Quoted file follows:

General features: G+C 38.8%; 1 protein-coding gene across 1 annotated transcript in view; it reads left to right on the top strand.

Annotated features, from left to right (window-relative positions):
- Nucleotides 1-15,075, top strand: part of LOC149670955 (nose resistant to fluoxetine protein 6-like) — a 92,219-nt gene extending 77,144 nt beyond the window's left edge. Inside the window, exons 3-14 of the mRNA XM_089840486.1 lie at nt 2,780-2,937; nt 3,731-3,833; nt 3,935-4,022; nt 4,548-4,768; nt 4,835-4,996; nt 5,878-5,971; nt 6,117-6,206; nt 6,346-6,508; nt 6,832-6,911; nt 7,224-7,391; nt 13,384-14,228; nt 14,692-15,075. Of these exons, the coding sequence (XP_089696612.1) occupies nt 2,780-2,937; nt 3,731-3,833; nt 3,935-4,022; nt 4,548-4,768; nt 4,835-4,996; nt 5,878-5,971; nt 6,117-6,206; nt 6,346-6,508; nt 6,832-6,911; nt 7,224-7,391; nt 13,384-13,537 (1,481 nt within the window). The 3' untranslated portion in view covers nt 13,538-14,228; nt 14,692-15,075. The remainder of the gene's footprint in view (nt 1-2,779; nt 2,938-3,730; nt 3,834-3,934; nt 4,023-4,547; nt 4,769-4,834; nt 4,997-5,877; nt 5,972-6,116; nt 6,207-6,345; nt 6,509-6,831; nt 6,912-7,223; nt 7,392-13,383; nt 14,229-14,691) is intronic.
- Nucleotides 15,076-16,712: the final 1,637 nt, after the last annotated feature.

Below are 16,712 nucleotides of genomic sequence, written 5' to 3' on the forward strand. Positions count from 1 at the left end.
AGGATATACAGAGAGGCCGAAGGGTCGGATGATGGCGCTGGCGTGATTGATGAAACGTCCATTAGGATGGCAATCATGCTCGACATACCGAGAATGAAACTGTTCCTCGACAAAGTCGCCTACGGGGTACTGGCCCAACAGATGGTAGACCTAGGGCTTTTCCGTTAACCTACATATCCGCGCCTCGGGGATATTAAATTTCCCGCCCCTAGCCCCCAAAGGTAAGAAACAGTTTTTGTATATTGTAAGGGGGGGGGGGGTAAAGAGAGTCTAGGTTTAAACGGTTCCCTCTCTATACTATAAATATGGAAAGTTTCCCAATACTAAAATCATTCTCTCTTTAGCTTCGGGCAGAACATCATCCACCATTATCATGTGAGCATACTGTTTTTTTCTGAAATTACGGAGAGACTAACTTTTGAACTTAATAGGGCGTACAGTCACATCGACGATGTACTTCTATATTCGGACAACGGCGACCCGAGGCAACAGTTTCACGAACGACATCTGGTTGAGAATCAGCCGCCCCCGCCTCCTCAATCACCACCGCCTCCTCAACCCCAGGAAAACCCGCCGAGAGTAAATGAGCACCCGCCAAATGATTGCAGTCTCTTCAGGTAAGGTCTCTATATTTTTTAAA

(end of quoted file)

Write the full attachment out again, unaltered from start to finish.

General features: G+C 38.8%; 1 protein-coding gene across 1 annotated transcript in view; it reads left to right on the top strand.

Annotated features, from left to right (window-relative positions):
- Nucleotides 1-15,075, top strand: part of LOC149670955 (nose resistant to fluoxetine protein 6-like) — a 92,219-nt gene extending 77,144 nt beyond the window's left edge. Inside the window, exons 3-14 of the mRNA XM_089840486.1 lie at nt 2,780-2,937; nt 3,731-3,833; nt 3,935-4,022; nt 4,548-4,768; nt 4,835-4,996; nt 5,878-5,971; nt 6,117-6,206; nt 6,346-6,508; nt 6,832-6,911; nt 7,224-7,391; nt 13,384-14,228; nt 14,692-15,075. Of these exons, the coding sequence (XP_089696612.1) occupies nt 2,780-2,937; nt 3,731-3,833; nt 3,935-4,022; nt 4,548-4,768; nt 4,835-4,996; nt 5,878-5,971; nt 6,117-6,206; nt 6,346-6,508; nt 6,832-6,911; nt 7,224-7,391; nt 13,384-13,537 (1,481 nt within the window). The 3' untranslated portion in view covers nt 13,538-14,228; nt 14,692-15,075. The remainder of the gene's footprint in view (nt 1-2,779; nt 2,938-3,730; nt 3,834-3,934; nt 4,023-4,547; nt 4,769-4,834; nt 4,997-5,877; nt 5,972-6,116; nt 6,207-6,345; nt 6,509-6,831; nt 6,912-7,223; nt 7,392-13,383; nt 14,229-14,691) is intronic.
- Nucleotides 15,076-16,712: the final 1,637 nt, after the last annotated feature.

Below are 16,712 nucleotides of genomic sequence, written 5' to 3' on the forward strand. Positions count from 1 at the left end.
AGGATATACAGAGAGGCCGAAGGGTCGGATGATGGCGCTGGCGTGATTGATGAAACGTCCATTAGGATGGCAATCATGCTCGACATACCGAGAATGAAACTGTTCCTCGACAAAGTCGCCTACGGGGTACTGGCCCAACAGATGGTAGACCTAGGGCTTTTCCGTTAACCTACATATCCGCGCCTCGGGGATATTAAATTTCCCGCCCCTAGCCCCCAAAGGTAAGAAACAGTTTTTGTATATTGTAAGGGGGGGGGGGGTAAAGAGAGTCTAGGTTTAAACGGTTCCCTCTCTATACTATAAATATGGAAAGTTTCCCAATACTAAAATCATTCTCTCTTTAGCTTCGGGCAGAACATCATCCACCATTATCATGTGAGCATACTGTTTTTTTCTGAAATTACGGAGAGACTAACTTTTGAACTTAATAGGGCGTACAGTCACATCGACGATGTACTTCTATATTCGGACAACGGCGACCCGAGGCAACAGTTTCACGAACGACATCTGGTTGAGAATCAGCCGCCCCCGCCTCCTCAATCACCACCGCCTCCTCAACCCCAGGAAAACCCGCCGAGAGTAAATGAGCACCCGCCAAATGATTGCAGTCTCTTCAGGTAAGGTCTCTATATTTTTTAAA